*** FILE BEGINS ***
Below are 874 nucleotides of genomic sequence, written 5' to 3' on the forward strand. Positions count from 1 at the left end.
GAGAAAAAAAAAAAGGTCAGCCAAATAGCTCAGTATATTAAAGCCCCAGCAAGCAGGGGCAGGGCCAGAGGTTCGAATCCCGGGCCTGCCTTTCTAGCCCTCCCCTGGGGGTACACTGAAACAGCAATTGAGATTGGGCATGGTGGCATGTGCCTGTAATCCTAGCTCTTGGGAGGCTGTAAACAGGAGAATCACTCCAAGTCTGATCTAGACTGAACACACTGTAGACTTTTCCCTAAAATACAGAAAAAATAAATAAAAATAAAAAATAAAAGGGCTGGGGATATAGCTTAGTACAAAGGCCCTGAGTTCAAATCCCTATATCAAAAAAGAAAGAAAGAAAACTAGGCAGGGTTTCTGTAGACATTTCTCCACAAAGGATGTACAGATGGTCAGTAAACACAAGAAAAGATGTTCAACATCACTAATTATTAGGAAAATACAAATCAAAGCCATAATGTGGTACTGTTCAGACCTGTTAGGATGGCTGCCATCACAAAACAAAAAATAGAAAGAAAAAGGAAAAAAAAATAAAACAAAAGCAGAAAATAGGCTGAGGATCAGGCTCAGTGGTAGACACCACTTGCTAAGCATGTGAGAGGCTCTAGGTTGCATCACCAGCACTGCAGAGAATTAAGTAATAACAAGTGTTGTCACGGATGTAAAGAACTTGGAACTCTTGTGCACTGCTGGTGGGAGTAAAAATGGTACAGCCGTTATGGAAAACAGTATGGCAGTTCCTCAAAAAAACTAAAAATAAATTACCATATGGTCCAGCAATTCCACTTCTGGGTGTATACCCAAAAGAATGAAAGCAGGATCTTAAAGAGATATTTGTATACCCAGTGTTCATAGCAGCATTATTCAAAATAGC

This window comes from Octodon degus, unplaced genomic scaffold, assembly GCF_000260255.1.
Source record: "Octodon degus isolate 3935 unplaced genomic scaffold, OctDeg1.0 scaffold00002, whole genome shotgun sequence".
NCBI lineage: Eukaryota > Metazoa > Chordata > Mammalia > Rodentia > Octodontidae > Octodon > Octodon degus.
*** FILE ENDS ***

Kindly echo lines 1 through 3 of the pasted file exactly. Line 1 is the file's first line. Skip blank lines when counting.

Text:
Below are 874 nucleotides of genomic sequence, written 5' to 3' on the forward strand. Positions count from 1 at the left end.
GAGAAAAAAAAAAAGGTCAGCCAAATAGCTCAGTATATTAAAGCCCCAGCAAGCAGGGGCAGGGCCAGAGGTTCGAATCCCGGGCCTGCCTTTCTAGCCCTCCCCTGGGGGTACACTGAAACAGCAATTGAGATTGGGCATGGTGGCATGTGCCTGTAATCCTAGCTCTTGGGAGGCTGTAAACAGGAGAATCACTCCAAGTCTGATCTAGACTGAACACACTGTAGACTTTTCCCTAAAATACAGAAAAAATAAATAAAAATAAAAAATAAAAGGGCTGGGGATATAGCTTAGTACAAAGGCCCTGAGTTCAAATCCCTATATCAAAAAAGAAAGAAAGAAAACTAGGCAGGGTTTCTGTAGACATTTCTCCACAAAGGATGTACAGATGGTCAGTAAACACAAGAAAAGATGTTCAACATCACTAATTATTAGGAAAATACAAATCAAAGCCATAATGTGGTACTGTTCAGACCTGTTAGGATGGCTGCCATCACAAAACAAAAAATAGAAAGAAAAAGGAAAAAAAAATAAAACAAAAGCAGAAAATAGGCTGAGGATCAGGCTCAGTGGTAGACACCACTTGCTAAGCATGTGAGAGGCTCTAGGTTGCATCACCAGCACTGCAGAGAATTAAGTAATAACAAGTGTTGTCACGGATGTAAAGAACTTGGAACTCTTGTGCACTGCTGGTGGGAGTAAAAATGGTACAGCCGTTATGGAAAACAGTATGGCAGTTCCTCAAAAAAACTAAAAATAAATTACCATATGGTCCAGCAATTCCACTTCTGGGTGTATACCCAAAAGAATGAAAGCAGGATCTTAAAGAGATATTTGTATACCCAGTGTTCATAGCAGCATTATTCAAAATAGC

This window comes from Octodon degus, unplaced genomic scaffold, assembly GCF_000260255.1.